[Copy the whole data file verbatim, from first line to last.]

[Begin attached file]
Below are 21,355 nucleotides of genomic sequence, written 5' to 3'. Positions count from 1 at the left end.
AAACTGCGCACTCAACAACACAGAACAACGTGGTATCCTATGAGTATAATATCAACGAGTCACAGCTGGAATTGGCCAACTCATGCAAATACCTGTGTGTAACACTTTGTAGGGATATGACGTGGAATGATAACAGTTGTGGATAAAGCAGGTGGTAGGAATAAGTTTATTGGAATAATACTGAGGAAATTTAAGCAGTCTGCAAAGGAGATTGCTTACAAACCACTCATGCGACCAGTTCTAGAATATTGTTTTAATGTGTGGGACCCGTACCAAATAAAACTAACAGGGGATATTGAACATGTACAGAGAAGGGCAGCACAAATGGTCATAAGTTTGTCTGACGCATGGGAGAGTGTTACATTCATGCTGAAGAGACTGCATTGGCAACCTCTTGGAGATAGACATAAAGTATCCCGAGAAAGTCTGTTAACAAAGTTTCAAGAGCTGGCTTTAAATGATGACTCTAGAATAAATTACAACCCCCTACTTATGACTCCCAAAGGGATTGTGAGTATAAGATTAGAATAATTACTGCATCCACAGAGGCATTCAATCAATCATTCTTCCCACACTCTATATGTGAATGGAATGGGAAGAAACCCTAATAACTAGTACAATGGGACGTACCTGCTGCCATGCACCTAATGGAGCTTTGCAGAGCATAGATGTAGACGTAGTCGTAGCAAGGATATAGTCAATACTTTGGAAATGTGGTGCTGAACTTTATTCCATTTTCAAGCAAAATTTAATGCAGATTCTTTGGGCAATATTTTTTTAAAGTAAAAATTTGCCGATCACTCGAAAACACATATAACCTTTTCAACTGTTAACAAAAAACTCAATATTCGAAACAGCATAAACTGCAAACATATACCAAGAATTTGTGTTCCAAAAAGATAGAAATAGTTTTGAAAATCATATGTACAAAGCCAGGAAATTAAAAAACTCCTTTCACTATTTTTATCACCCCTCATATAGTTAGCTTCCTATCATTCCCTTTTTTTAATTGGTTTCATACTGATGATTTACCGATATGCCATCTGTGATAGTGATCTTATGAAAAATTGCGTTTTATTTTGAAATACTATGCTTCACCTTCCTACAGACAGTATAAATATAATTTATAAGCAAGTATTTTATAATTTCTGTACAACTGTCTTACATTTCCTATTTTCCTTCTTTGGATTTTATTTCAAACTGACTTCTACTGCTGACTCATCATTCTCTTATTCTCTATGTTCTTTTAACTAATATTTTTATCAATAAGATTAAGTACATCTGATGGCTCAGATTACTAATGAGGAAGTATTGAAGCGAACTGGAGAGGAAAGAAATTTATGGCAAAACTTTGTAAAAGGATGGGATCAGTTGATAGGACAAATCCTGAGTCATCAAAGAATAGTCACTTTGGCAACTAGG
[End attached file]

Below are 21,355 nucleotides of genomic sequence, written 5' to 3'. Positions count from 1 at the left end.
AAACTGCGCACTCAACAACACAGAACAACGTGGTATCCTATGAGTATAATATCAACGAGTCACAGCTGGAATTGGCCAACTCATGCAAATACCTGTGTGTAACACTTTGTAGGGATATGACGTGGAATGATAACAGTTGTGGATAAAGCAGGTGGTAGGAATAAGTTTATTGGAATAATACTGAGGAAATTTAAGCAGTCTGCAAAGGAGATTGCTTACAAACCACTCATGCGACCAGTTCTAGAATATTGTTTTAATGTGTGGGACCCGTACCAAATAAAACTAACAGGGGATATTGAACATGTACAGAGAAGGGCAGCACAAATGGTCATAAGTTTGTCTGACGCATGGGAGAGTGTTACATTCATGCTGAAGAGACTGCATTGGCAACCTCTTGGAGATAGACATAAAGTATCCCGAGAAAGTCTGTTAACAAAGTTTCAAGAGCTGGCTTTAAATGATGACTCTAGAATAAATTACAACCCCCTACTTATGACTCCCAAAGGGATTGTGAGTATAAGATTAGAATAATTACTGCATCCACAGAGGCATTCAATCAATCATTCTTCCCACACTCTATATGTGAATGGAATGGGAAGAAACCCTAATAACTAGTACAATGGGACGTACCTGCTGCCATGCACCTAATGGAGCTTTGCAGAGCATAGATGTAGACGTAGTCGTAGCAAGGATATAGTCAATACTTTGGAAATGTGGTGCTGAACTTTATTCCATTTTCAAGCAAAATTTAATGCAGATTCTTTGGGCAATATTTTTTTAAAGTAAAAATTTGCCGATCACTCGAAAACACATATAACCTTTTCAACTGTTAACAAAAAACTCAATATTCGAAACAGCATAAACTGCAAACATATACCAAGAATTTGTGTTCCAAAAAGATAGAAATAGTTTTGAAAATCATATGTACAAAGCCAGGAAATTAAAAAACTCCTTTCACTATTTTTATCACCCCTCATATAGTTAGCTTCCTATCATTCCCTTTTTTTAATTGGTTTCATACTGATGATTTACCGATATGCCATCTGTGATAGTGATCTTATGAAAAATTGCGTTTTATTTTGAAATACTATGCTTCACCTTCCTACAGACAGTATAAATATAATTTATAAGCAAGTATTTTATAATTTCTGTACAACTGTCTTACATTTCCTATTTTCCTTCTTTGGATTTTATTTCAAACTGACTTCTACTGCTGACTCATCATTCTCTTATTCTCTATGTTCTTTTAACTAATATTTTTATCAATAAGATTAAGTACATCTGATGGCTCAGATTACTAATGAGGAAGTATTGAAGCGAACTGGAGAGGAAAGAAATTTATGGCAAAACTTTGTAAAAGGATGGGATCAGTTGATAGGACAAATCCTGAGTCATCAAAGAATAGTCACTTTGGCAACTAGG